Close up of one of the (expensive) commercial grade aluminium windows after the renderers have been through...
And joy of joys, the tinted undercoating goes on.
This is crunch time because it's so hard to judge, from a sample pot no larger than a small Vegimite jar, how the final colour will look on the house.

What we both did not want was the sort of bland house colour that all new houses seem to be painted these days
'cement', 'stone', 'taupe', 'moss', 'mould', 'muddy grey' (greige), virus and mushroom.
I think we succeeded!

Robin going into the house to check if anything else had been done today!
It's unfortunate living so close to the building site because I can go there nearly every day so get to witness, first hand, how excruciaitingly slow most of this process can be...

Monday, 9 May 2016

Using Lightroom's Retouching tools to (Batch) Remove Sensor Spots

I never knew you could do this in Lightroom but, thanks to a recent Q&A from a student, here's a quick tutorial on how to remove sensor spots from multiple images at the same time.  Yes, you can Clone those nasty sensor spots off the first image then copy the Spot Removal action, select multiple similar files, syncronise them, then paste the spot removal actions onto the synchronised files. Works well...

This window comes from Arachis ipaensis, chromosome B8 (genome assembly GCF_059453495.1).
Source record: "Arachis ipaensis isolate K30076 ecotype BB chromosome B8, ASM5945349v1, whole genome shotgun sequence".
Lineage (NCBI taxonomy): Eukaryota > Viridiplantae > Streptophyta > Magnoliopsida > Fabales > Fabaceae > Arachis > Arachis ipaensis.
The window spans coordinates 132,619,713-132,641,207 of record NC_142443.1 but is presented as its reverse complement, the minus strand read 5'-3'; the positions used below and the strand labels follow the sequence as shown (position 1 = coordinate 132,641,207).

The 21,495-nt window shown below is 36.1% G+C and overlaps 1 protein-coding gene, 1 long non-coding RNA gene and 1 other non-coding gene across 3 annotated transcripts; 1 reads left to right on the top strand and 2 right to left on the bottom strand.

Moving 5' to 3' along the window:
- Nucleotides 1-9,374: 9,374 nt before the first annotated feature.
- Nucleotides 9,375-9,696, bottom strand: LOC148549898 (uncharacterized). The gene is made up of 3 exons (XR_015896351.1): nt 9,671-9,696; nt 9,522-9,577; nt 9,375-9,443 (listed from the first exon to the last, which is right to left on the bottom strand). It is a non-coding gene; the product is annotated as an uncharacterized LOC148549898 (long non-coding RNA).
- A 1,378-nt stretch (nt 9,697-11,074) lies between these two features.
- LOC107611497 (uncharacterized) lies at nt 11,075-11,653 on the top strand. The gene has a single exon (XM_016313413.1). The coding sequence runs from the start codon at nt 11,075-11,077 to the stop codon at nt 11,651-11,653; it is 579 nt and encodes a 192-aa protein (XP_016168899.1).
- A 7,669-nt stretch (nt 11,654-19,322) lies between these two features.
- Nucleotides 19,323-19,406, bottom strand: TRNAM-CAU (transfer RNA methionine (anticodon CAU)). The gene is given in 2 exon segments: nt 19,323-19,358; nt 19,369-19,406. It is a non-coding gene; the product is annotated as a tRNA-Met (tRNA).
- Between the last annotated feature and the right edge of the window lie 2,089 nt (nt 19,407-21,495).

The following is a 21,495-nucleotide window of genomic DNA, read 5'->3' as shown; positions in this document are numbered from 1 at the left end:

Friday, 6 May 2016

Vivid Night Photography Workshop May 30th, 2016

Back again this year - if you'd like to learn the art of night shooting at this iconic light-fest join me for a night workshop on May 30th (yes, that's a Monday night.  It's an attempt to avoid some of the massive weekend crowds...). We'll walk from the Opera House all the way round to Walsh bay and back. Learn how to shoot night images, long exposures, bracketing (for HDR imagery), time lapse, and more...

Before the light show
(HDR processed in Aurora HDR Pro)
Email for more details about meeting times, equipment suggestions, meeting point, etc...
betterdigitalmag@gmail.com

One minute exposures under the bridge
Two zoomed pictures put together as a kalaidoscope image in Photoshop Elements
Four zoomed frames put together as a kalaidoscope in Photoshop Elements

Thursday, 5 May 2016

Sourcing and Using Special Fonts for a Custom Look in Book Publishing and Printing

Learn how to source and load custom fonts to use in special projects for print, digital photo books and more...

Tuesday, 3 May 2016

How to Automatically Align Images for the Perfect HDR Registration

Although most good HDR software apps have effective auto-align features built into the program, if you have moved your camera radically between shots one, two and three, you will get an HDR result that is not always 100% sharp.

Answer, use Photoshop's very effective Edit>Auto Align Layers feature.

Here's a short tutorial on how to take multiple frames (shots of the same subject), and get them perfectly aligned using Photoshop. Unfortunately this feature isn't yet available in Elements..


Photoshop AutoAlignLayers from Robin Nichols on Vimeo.

Sunday, 1 May 2016

Always Remember to Practice Photoshop!

While on the same political message theme, here's another in my bad Spanish:
"Don't forget to practice Photoshop!"